What is Coyote Brush?

R. Britton
R. Britton
Woman with a flower
Woman with a flower

Coyote brush is a woody evergreen with a large number of cultivars. The botanical name of this flowering shrub is Baccharis pilularis. Each individual plant produces only male or female flowers and never both sexes on the same plant. The large, complex root system and resilient nature of the coyote brush means that this species has many uses in a wide variety of difficult settings.

As an evergreen, this species retains its foliage all year, even in the colder winter months. Numerous cultivars have been developed which offer growers different spread and growth habits. Height varies widely among the cultivars, with some species in excess of 9 feet (2.7 meters), while others rarely reach 3 feet (0.9 meters). Foliage shades and flower color also vary among the cultivars.

Generally this species produces large numbers of spreading branches, which gives the plant a loose spreading habit. The leaves of the coyote brush are toothed and usually a pale green, and the flowers tend to be white, cream, or yellow. Only one type of flower is produced on each plant. Male flowers are known as staminate and female as pistillate. Because of this arrangement, there must be both male and female producing plants in reasonably close proximity for pollination and reproduction to occur.

Flowers begin to appear from early summer and last until mid winter. Combined with the evergreen nature of the coyote brush, the long lasting flowers make this species a popular choice to add color to an otherwise barren winter garden landscape. Resistant to deer when established and mature, the coyote brush does provide a valuable food source for many insects. It also has a long history of medicinal use as a poultice for wounds and as a painkiller and anti-inflammatory.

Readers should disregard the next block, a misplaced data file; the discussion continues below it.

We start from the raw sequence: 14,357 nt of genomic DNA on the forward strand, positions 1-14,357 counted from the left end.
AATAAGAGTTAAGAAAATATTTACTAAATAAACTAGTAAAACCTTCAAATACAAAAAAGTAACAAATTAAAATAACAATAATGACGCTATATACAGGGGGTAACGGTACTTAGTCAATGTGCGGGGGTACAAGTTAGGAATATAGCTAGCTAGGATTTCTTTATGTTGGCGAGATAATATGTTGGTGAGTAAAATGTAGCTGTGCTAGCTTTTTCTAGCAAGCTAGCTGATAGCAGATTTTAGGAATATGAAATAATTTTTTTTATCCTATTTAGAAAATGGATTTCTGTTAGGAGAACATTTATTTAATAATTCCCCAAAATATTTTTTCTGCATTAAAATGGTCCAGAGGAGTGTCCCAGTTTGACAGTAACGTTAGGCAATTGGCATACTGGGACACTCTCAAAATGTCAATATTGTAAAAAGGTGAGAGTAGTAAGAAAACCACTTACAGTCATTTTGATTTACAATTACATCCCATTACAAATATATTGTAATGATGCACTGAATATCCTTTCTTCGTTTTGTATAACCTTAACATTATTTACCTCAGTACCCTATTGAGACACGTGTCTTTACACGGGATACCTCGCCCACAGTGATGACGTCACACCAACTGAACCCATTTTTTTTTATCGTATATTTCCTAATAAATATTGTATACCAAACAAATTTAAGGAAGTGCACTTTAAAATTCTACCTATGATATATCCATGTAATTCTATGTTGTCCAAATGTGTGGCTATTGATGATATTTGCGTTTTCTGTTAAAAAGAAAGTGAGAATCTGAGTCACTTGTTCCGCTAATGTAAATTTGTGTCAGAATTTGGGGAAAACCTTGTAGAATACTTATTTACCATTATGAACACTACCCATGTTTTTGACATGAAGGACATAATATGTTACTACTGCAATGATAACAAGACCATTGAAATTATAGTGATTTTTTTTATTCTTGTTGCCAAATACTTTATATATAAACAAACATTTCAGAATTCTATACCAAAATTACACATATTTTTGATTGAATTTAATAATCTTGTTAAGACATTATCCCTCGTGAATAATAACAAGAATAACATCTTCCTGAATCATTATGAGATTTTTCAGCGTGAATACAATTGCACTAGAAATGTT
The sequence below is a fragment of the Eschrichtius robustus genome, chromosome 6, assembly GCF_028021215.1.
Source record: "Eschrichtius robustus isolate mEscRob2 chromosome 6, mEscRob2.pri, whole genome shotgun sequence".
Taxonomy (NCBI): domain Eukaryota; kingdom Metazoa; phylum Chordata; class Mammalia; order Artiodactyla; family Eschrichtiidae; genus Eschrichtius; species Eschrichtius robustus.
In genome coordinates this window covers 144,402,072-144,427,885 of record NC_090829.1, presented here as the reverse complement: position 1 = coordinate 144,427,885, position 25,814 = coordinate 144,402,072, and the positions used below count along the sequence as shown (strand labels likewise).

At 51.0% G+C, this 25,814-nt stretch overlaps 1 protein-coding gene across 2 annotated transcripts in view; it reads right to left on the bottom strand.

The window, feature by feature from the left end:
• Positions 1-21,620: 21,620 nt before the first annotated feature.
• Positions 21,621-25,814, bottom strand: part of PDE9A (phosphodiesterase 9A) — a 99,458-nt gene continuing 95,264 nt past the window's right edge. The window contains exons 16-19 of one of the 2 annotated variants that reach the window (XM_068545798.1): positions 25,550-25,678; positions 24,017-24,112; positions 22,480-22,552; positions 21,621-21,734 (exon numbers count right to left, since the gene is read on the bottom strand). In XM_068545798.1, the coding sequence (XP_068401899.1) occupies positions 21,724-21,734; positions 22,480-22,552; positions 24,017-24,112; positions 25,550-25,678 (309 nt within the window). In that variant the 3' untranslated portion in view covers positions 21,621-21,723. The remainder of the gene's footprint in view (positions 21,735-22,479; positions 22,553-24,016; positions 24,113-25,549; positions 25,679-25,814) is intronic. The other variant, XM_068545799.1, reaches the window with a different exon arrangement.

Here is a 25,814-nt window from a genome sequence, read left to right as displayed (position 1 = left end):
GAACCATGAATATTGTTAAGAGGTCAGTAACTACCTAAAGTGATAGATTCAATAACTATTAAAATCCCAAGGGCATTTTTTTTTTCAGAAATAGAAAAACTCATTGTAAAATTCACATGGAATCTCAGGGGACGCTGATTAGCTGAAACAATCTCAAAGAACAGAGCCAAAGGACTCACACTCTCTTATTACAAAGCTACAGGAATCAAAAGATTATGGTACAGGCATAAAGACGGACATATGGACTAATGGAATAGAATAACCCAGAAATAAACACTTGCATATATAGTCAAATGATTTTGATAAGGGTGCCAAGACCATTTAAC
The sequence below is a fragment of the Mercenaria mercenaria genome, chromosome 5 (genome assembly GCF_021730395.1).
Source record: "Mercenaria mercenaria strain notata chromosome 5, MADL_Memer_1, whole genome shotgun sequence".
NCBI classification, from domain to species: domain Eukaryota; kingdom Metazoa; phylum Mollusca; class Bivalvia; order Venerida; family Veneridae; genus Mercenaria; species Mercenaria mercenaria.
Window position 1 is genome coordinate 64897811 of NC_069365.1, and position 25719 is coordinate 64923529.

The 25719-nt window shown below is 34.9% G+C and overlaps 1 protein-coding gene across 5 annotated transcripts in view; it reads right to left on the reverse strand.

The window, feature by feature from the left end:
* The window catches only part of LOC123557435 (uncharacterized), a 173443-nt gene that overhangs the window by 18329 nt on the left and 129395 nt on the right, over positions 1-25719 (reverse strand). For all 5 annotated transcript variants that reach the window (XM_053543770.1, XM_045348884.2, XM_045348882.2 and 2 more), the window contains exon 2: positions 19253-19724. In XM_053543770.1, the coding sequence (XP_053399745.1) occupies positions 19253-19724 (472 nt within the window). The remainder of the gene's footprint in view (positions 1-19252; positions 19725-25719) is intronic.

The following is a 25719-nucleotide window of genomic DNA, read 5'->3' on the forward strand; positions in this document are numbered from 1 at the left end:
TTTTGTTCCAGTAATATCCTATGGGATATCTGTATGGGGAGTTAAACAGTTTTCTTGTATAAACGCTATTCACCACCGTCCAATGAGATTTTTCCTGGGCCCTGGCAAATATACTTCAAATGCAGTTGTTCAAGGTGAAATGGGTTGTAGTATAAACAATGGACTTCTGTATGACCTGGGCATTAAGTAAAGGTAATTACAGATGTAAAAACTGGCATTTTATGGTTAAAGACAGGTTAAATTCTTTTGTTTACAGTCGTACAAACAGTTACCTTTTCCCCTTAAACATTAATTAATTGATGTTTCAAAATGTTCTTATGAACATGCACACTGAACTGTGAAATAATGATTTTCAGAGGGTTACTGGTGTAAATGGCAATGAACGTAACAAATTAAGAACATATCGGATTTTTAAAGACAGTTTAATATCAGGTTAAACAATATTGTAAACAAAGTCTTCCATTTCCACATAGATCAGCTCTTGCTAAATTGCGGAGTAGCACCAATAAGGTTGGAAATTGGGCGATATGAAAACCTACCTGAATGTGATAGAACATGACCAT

The large, complex root system allows the coyote brush to survive in very dry and nutrient poor soil because the roots are able to absorb water and nutrients from a wide area. Although it tolerates any soil type, this species cannot cope with waterlogged soil. The huge root system means the coyote brush is very useful for planting in sites at risk of erosion; the roots hold large areas of soil together, thus limiting erosion.

It is commonly planted in exposed locations because it does not suffer from exposure to harsh weather conditions; the growth will be much denser, however. As this species is able to tolerate a small amount of salt water, it is widely used in nutrient poor, eroding coastal areas. In these areas, few other plant species will grow because of the salty spray from the sea, but the coyote brush is unaffected by a low-to-moderate salinity level.

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